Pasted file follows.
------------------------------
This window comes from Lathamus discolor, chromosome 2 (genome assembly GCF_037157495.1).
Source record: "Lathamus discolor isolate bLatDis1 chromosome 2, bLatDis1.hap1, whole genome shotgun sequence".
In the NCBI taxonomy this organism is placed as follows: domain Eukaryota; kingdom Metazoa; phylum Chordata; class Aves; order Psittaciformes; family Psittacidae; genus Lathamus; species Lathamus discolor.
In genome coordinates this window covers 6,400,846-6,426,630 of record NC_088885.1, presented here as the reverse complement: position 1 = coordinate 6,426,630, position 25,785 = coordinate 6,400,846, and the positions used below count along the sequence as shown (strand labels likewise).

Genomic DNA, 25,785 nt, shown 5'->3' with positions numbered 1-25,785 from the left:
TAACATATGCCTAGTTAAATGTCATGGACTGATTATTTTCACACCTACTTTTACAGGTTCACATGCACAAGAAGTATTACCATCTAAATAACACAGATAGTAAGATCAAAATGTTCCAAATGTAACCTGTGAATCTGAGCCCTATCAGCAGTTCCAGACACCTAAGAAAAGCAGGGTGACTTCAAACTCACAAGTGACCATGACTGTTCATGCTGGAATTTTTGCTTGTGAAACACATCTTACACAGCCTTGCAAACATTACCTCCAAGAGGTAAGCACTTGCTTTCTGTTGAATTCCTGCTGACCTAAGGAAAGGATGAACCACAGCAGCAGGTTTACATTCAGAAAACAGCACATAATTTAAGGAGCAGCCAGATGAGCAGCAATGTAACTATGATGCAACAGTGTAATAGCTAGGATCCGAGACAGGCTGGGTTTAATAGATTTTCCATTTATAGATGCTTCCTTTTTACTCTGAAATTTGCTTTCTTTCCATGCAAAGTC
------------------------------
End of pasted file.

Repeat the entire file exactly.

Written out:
This window comes from Lathamus discolor, chromosome 2 (genome assembly GCF_037157495.1).
Source record: "Lathamus discolor isolate bLatDis1 chromosome 2, bLatDis1.hap1, whole genome shotgun sequence".
In the NCBI taxonomy this organism is placed as follows: domain Eukaryota; kingdom Metazoa; phylum Chordata; class Aves; order Psittaciformes; family Psittacidae; genus Lathamus; species Lathamus discolor.
In genome coordinates this window covers 6,400,846-6,426,630 of record NC_088885.1, presented here as the reverse complement: position 1 = coordinate 6,426,630, position 25,785 = coordinate 6,400,846, and the positions used below count along the sequence as shown (strand labels likewise).

Genomic DNA, 25,785 nt, shown 5'->3' with positions numbered 1-25,785 from the left:
TAACATATGCCTAGTTAAATGTCATGGACTGATTATTTTCACACCTACTTTTACAGGTTCACATGCACAAGAAGTATTACCATCTAAATAACACAGATAGTAAGATCAAAATGTTCCAAATGTAACCTGTGAATCTGAGCCCTATCAGCAGTTCCAGACACCTAAGAAAAGCAGGGTGACTTCAAACTCACAAGTGACCATGACTGTTCATGCTGGAATTTTTGCTTGTGAAACACATCTTACACAGCCTTGCAAACATTACCTCCAAGAGGTAAGCACTTGCTTTCTGTTGAATTCCTGCTGACCTAAGGAAAGGATGAACCACAGCAGCAGGTTTACATTCAGAAAACAGCACATAATTTAAGGAGCAGCCAGATGAGCAGCAATGTAACTATGATGCAACAGTGTAATAGCTAGGATCCGAGACAGGCTGGGTTTAATAGATTTTCCATTTATAGATGCTTCCTTTTTACTCTGAAATTTGCTTTCTTTCCATGCAAAGTC